Burlington Electric Department

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The Burlington Electric Department (BED) the a municipally-owned electric utility of Burlington, Vermont.[1] It is the largest municipally-owned electric utility in Vermont. It has over 19,600 customers. It is the only utility providing electricity to the city and the Burlington International Airport, South Burlington.

Generating plants[edit]

BED operates and owns 50% of the J. C. McNeil wood-powered electric generating facility. When the facility was constructed in 1984, it was the world’s largest wood-burning generating plant. It still is one of the largest today.[2] BED also owns and operates the Winooski One hydro facility, a gas turbine, and two solar installations.[3]

History[edit]

The utility was created in 1905, after city officials grew dissatisfied with the investor-owned Burlington Light and Power Company and its pricing.[2]

The 30-megawatt coal-fired Moran Municipal Generation Station, named for Mayor J.E. Moran, was completed in 1954.[2] It was decommissioned in 1986. The city has planned to convert it to recreation or museum use.[4]

Historic building[edit]

Burlington Electric Department's Pine Street campus was featured as a "Hidden Treasure".[5] It was built around 1969 by architect was Julian Goodrich of Freeman French Freeman, and is dedicated to BED's Superintendent from 1954 to 1975, William A. Stebbins. It is "an excellent example of the International Style"[5] with curtain wall construction. The building has two porte-cochères.

Russian Software Hack[edit]

A day before New Year's Eve, the Washington Post reported that Russian hackers had penetrated the U.S. electric grid through the Burlington Electric computer system. After some elementary fact-checking, journalist Glenn Greenwald reported that this had not happened and that the entire incident had been fabricated by the Post. A day later, the Post admitted that the story had been created without being supported by facts.[6] Regardless, Vermont Governor Peter Shumlin said on Dec 30,"This episode should highlight the urgent need for our federal government to vigorously pursue and put an end to this sort of Russian meddling".[6]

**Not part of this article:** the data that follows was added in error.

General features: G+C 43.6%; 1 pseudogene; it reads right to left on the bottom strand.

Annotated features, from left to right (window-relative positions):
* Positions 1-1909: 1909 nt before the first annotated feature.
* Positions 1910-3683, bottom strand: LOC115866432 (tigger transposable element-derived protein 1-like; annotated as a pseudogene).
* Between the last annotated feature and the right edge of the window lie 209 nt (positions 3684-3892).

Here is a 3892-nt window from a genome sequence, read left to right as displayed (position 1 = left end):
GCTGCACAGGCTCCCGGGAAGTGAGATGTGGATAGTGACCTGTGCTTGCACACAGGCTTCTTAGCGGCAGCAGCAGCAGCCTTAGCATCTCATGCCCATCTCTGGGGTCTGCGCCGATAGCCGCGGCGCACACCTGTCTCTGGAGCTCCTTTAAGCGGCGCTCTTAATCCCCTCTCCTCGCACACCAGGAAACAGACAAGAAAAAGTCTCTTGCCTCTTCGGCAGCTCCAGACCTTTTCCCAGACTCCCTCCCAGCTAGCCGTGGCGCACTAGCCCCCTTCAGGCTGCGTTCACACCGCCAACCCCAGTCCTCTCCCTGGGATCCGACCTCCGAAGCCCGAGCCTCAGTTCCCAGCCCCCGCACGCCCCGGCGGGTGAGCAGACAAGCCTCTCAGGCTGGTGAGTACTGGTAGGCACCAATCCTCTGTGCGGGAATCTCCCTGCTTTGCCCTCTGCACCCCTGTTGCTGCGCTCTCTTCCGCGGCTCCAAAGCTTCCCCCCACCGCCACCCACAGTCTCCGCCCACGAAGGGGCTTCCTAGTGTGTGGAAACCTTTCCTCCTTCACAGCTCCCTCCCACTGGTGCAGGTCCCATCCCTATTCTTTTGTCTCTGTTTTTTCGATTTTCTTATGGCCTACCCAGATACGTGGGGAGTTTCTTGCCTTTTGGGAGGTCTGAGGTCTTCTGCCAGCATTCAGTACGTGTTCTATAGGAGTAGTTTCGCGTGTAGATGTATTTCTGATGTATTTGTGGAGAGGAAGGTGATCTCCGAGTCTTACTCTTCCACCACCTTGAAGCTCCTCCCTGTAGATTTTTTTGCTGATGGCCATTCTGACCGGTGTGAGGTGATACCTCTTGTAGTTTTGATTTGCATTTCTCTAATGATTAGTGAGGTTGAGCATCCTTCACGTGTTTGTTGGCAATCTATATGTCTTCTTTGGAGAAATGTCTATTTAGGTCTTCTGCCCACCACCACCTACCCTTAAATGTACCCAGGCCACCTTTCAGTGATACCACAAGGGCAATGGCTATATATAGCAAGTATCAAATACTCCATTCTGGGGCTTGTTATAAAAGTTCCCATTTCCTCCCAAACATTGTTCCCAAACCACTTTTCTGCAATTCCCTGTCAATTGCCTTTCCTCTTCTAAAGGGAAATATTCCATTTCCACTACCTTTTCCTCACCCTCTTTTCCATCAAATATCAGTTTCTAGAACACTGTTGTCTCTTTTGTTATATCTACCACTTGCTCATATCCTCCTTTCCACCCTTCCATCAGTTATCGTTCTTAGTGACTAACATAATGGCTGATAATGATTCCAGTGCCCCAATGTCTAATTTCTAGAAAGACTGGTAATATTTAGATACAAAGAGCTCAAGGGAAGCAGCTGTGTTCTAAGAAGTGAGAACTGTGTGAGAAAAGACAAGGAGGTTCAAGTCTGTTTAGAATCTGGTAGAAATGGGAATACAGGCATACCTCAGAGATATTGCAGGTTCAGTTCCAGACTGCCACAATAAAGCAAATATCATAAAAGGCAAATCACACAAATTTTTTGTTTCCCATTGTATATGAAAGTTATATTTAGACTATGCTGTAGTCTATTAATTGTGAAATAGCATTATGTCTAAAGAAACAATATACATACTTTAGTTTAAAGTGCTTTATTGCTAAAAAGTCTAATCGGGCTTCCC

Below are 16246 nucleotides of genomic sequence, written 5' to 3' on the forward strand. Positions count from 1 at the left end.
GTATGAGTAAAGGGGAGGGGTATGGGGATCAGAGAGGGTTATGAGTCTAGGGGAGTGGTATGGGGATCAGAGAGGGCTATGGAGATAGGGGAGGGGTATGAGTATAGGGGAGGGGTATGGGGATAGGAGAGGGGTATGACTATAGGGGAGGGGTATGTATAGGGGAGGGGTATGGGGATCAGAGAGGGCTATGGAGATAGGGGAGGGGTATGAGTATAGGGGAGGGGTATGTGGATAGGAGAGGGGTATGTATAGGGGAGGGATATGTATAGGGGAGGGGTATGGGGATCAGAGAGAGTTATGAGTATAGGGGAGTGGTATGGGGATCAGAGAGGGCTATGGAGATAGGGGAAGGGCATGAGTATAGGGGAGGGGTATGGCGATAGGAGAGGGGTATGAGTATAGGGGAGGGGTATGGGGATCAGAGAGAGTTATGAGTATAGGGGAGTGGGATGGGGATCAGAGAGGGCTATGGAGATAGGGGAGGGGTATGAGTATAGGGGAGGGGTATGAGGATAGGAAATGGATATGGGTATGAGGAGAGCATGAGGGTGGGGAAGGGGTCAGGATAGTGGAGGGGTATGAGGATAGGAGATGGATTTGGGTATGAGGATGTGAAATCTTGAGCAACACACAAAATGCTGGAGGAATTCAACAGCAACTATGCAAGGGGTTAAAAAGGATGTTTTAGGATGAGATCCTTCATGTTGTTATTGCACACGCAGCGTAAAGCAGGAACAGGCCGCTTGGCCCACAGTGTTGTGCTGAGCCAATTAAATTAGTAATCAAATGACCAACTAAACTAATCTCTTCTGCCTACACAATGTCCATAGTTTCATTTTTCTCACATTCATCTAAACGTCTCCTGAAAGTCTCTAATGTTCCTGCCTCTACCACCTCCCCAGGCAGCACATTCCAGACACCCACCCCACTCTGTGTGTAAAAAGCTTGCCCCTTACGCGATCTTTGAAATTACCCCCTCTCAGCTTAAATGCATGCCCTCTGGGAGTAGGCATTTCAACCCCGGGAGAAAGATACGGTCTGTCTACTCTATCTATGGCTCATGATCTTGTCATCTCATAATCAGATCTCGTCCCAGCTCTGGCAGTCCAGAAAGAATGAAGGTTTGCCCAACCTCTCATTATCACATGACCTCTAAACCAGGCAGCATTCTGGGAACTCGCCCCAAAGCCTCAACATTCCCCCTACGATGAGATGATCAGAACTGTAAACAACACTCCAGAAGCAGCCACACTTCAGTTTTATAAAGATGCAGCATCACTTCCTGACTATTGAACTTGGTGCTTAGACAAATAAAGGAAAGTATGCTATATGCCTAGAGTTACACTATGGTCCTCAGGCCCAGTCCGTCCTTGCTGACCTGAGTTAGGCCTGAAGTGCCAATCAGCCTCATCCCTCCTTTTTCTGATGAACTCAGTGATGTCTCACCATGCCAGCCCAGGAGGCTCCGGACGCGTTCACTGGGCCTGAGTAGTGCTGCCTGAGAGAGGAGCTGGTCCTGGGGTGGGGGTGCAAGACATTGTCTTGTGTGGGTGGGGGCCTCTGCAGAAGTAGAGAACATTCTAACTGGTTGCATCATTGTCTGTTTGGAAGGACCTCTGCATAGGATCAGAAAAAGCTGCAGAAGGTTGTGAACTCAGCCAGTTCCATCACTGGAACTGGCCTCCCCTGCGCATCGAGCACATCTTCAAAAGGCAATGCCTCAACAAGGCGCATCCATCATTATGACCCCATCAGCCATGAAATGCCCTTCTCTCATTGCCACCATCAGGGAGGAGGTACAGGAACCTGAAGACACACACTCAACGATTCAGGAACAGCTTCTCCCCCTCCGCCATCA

References[edit]

  1. ^ "Burlington Plans Major Electric Power Upgrade". WCAX. September 7, 2006. Retrieved 2009-10-05. 
  2. ^ a b c Burlington Electric Department Archived July 8, 2011, at the Wayback Machine. retrieved October 4, 2009
  3. ^ "BED-Owned Electricity Generation". Burlington Electric Department. Retrieved 2016-11-18. 
  4. ^ Hallenbeck, Terri (4 October 2009). "City shows off progress at electric plant". Burlington, Vermont: Burlington Free Press. pp. 1B. 
  5. ^ a b Reimann, Liisa (2017). "Hidden Treasure: Burlington Electric Department". The Sentinel. Winter 2017: 4. 
  6. ^ a b https://www.washingtonpost.com/world/national-security/russian-hackers-penetrated-us-electricity-grid-through-a-utility-in-vermont/2016/12/30/8fc90cc4-ceec-11e6-b8a2-8c2a61b0436f_story.html?utm_term=.0b2a67d1d893

External links[edit]